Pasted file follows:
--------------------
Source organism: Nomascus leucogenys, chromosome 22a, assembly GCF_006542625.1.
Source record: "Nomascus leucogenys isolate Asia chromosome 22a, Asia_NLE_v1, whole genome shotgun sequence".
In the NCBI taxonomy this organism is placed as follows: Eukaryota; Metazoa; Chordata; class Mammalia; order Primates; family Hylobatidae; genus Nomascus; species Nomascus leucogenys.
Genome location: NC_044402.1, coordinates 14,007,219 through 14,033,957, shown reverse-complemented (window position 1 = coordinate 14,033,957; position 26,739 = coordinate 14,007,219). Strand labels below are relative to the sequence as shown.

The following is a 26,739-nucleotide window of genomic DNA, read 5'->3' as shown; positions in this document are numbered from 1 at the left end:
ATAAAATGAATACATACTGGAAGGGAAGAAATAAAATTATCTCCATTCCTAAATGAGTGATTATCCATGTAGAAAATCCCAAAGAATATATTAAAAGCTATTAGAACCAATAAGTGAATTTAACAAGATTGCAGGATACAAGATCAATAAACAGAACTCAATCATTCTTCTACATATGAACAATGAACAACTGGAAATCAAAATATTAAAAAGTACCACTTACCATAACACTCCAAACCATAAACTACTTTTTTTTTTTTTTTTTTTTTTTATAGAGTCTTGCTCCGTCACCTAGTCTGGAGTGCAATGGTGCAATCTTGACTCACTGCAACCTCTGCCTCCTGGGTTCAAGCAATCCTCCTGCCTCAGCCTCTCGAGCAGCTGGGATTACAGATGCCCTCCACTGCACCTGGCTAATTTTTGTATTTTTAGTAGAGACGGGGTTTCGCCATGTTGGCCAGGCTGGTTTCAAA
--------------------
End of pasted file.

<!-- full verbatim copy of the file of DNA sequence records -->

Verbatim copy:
Source organism: Nomascus leucogenys, chromosome 22a, assembly GCF_006542625.1.
Source record: "Nomascus leucogenys isolate Asia chromosome 22a, Asia_NLE_v1, whole genome shotgun sequence".
In the NCBI taxonomy this organism is placed as follows: Eukaryota; Metazoa; Chordata; class Mammalia; order Primates; family Hylobatidae; genus Nomascus; species Nomascus leucogenys.
Genome location: NC_044402.1, coordinates 14,007,219 through 14,033,957, shown reverse-complemented (window position 1 = coordinate 14,033,957; position 26,739 = coordinate 14,007,219). Strand labels below are relative to the sequence as shown.

The following is a 26,739-nucleotide window of genomic DNA, read 5'->3' as shown; positions in this document are numbered from 1 at the left end:
ATAAAATGAATACATACTGGAAGGGAAGAAATAAAATTATCTCCATTCCTAAATGAGTGATTATCCATGTAGAAAATCCCAAAGAATATATTAAAAGCTATTAGAACCAATAAGTGAATTTAACAAGATTGCAGGATACAAGATCAATAAACAGAACTCAATCATTCTTCTACATATGAACAATGAACAACTGGAAATCAAAATATTAAAAAGTACCACTTACCATAACACTCCAAACCATAAACTACTTTTTTTTTTTTTTTTTTTTTTTATAGAGTCTTGCTCCGTCACCTAGTCTGGAGTGCAATGGTGCAATCTTGACTCACTGCAACCTCTGCCTCCTGGGTTCAAGCAATCCTCCTGCCTCAGCCTCTCGAGCAGCTGGGATTACAGATGCCCTCCACTGCACCTGGCTAATTTTTGTATTTTTAGTAGAGACGGGGTTTCGCCATGTTGGCCAGGCTGGTTTCAAA